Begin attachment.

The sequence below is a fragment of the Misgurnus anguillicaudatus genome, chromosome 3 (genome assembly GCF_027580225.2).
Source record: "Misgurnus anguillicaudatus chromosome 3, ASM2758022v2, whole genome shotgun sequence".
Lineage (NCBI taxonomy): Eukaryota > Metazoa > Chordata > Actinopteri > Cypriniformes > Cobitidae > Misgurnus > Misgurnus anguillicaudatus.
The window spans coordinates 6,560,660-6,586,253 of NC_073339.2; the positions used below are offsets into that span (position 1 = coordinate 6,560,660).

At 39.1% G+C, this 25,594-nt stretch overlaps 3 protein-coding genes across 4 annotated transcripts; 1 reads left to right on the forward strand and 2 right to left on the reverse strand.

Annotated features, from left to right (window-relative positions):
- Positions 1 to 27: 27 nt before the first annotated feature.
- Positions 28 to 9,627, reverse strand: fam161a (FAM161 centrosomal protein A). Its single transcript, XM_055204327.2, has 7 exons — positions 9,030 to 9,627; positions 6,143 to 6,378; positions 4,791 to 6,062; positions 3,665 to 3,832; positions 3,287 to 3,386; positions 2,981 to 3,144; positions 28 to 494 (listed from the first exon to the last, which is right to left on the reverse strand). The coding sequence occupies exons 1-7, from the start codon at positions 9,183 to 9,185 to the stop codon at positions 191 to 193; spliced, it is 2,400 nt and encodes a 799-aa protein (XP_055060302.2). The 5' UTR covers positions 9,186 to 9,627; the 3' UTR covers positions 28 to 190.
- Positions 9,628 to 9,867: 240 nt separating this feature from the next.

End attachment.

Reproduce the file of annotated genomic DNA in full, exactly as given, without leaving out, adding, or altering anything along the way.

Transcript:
The sequence below is a fragment of the Misgurnus anguillicaudatus genome, chromosome 3 (genome assembly GCF_027580225.2).
Source record: "Misgurnus anguillicaudatus chromosome 3, ASM2758022v2, whole genome shotgun sequence".
Lineage (NCBI taxonomy): Eukaryota > Metazoa > Chordata > Actinopteri > Cypriniformes > Cobitidae > Misgurnus > Misgurnus anguillicaudatus.
The window spans coordinates 6,560,660-6,586,253 of NC_073339.2; the positions used below are offsets into that span (position 1 = coordinate 6,560,660).

At 39.1% G+C, this 25,594-nt stretch overlaps 3 protein-coding genes across 4 annotated transcripts; 1 reads left to right on the forward strand and 2 right to left on the reverse strand.

Annotated features, from left to right (window-relative positions):
- Positions 1 to 27: 27 nt before the first annotated feature.
- Positions 28 to 9,627, reverse strand: fam161a (FAM161 centrosomal protein A). Its single transcript, XM_055204327.2, has 7 exons — positions 9,030 to 9,627; positions 6,143 to 6,378; positions 4,791 to 6,062; positions 3,665 to 3,832; positions 3,287 to 3,386; positions 2,981 to 3,144; positions 28 to 494 (listed from the first exon to the last, which is right to left on the reverse strand). The coding sequence occupies exons 1-7, from the start codon at positions 9,183 to 9,185 to the stop codon at positions 191 to 193; spliced, it is 2,400 nt and encodes a 799-aa protein (XP_055060302.2). The 5' UTR covers positions 9,186 to 9,627; the 3' UTR covers positions 28 to 190.
- Positions 9,628 to 9,867: 240 nt separating this feature from the next.